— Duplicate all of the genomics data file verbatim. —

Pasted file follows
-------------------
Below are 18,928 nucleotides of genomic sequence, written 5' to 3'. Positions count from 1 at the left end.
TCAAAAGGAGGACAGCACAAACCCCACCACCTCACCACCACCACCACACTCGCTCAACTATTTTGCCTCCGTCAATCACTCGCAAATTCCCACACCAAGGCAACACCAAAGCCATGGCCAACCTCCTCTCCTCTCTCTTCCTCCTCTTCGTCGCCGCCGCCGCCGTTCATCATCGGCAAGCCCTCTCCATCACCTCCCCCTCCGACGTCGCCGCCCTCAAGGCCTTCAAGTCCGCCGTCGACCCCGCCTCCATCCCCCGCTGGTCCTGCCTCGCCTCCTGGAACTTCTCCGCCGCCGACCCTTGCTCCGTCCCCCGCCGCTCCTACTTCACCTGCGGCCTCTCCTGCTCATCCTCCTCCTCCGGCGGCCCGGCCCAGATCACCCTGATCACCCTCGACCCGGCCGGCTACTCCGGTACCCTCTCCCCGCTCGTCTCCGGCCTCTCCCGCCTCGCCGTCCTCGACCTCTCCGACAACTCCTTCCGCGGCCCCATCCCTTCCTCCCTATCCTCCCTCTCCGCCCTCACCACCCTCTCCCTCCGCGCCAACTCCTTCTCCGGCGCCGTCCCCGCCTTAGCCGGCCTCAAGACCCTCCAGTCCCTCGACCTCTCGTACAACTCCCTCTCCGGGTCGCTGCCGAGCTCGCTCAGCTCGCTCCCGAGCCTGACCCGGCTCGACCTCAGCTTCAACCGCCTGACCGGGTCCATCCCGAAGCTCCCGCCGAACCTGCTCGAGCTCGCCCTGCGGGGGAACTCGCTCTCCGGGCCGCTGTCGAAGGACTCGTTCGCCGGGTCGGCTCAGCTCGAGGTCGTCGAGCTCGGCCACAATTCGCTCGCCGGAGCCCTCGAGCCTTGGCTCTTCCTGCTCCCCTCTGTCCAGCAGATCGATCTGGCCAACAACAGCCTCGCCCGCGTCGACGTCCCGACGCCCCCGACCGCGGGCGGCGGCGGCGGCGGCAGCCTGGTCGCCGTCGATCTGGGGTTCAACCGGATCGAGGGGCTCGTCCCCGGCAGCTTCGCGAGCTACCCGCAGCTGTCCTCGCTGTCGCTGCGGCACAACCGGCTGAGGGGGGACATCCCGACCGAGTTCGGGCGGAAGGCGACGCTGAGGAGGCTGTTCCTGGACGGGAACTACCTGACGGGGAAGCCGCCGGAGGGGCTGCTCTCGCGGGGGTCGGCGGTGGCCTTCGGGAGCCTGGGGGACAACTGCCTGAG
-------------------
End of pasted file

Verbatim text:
Below are 18,928 nucleotides of genomic sequence, written 5' to 3'. Positions count from 1 at the left end.
TCAAAAGGAGGACAGCACAAACCCCACCACCTCACCACCACCACCACACTCGCTCAACTATTTTGCCTCCGTCAATCACTCGCAAATTCCCACACCAAGGCAACACCAAAGCCATGGCCAACCTCCTCTCCTCTCTCTTCCTCCTCTTCGTCGCCGCCGCCGCCGTTCATCATCGGCAAGCCCTCTCCATCACCTCCCCCTCCGACGTCGCCGCCCTCAAGGCCTTCAAGTCCGCCGTCGACCCCGCCTCCATCCCCCGCTGGTCCTGCCTCGCCTCCTGGAACTTCTCCGCCGCCGACCCTTGCTCCGTCCCCCGCCGCTCCTACTTCACCTGCGGCCTCTCCTGCTCATCCTCCTCCTCCGGCGGCCCGGCCCAGATCACCCTGATCACCCTCGACCCGGCCGGCTACTCCGGTACCCTCTCCCCGCTCGTCTCCGGCCTCTCCCGCCTCGCCGTCCTCGACCTCTCCGACAACTCCTTCCGCGGCCCCATCCCTTCCTCCCTATCCTCCCTCTCCGCCCTCACCACCCTCTCCCTCCGCGCCAACTCCTTCTCCGGCGCCGTCCCCGCCTTAGCCGGCCTCAAGACCCTCCAGTCCCTCGACCTCTCGTACAACTCCCTCTCCGGGTCGCTGCCGAGCTCGCTCAGCTCGCTCCCGAGCCTGACCCGGCTCGACCTCAGCTTCAACCGCCTGACCGGGTCCATCCCGAAGCTCCCGCCGAACCTGCTCGAGCTCGCCCTGCGGGGGAACTCGCTCTCCGGGCCGCTGTCGAAGGACTCGTTCGCCGGGTCGGCTCAGCTCGAGGTCGTCGAGCTCGGCCACAATTCGCTCGCCGGAGCCCTCGAGCCTTGGCTCTTCCTGCTCCCCTCTGTCCAGCAGATCGATCTGGCCAACAACAGCCTCGCCCGCGTCGACGTCCCGACGCCCCCGACCGCGGGCGGCGGCGGCGGCGGCAGCCTGGTCGCCGTCGATCTGGGGTTCAACCGGATCGAGGGGCTCGTCCCCGGCAGCTTCGCGAGCTACCCGCAGCTGTCCTCGCTGTCGCTGCGGCACAACCGGCTGAGGGGGGACATCCCGACCGAGTTCGGGCGGAAGGCGACGCTGAGGAGGCTGTTCCTGGACGGGAACTACCTGACGGGGAAGCCGCCGGAGGGGCTGCTCTCGCGGGGGTCGGCGGTGGCCTTCGGGAGCCTGGGGGACAACTGCCTGAG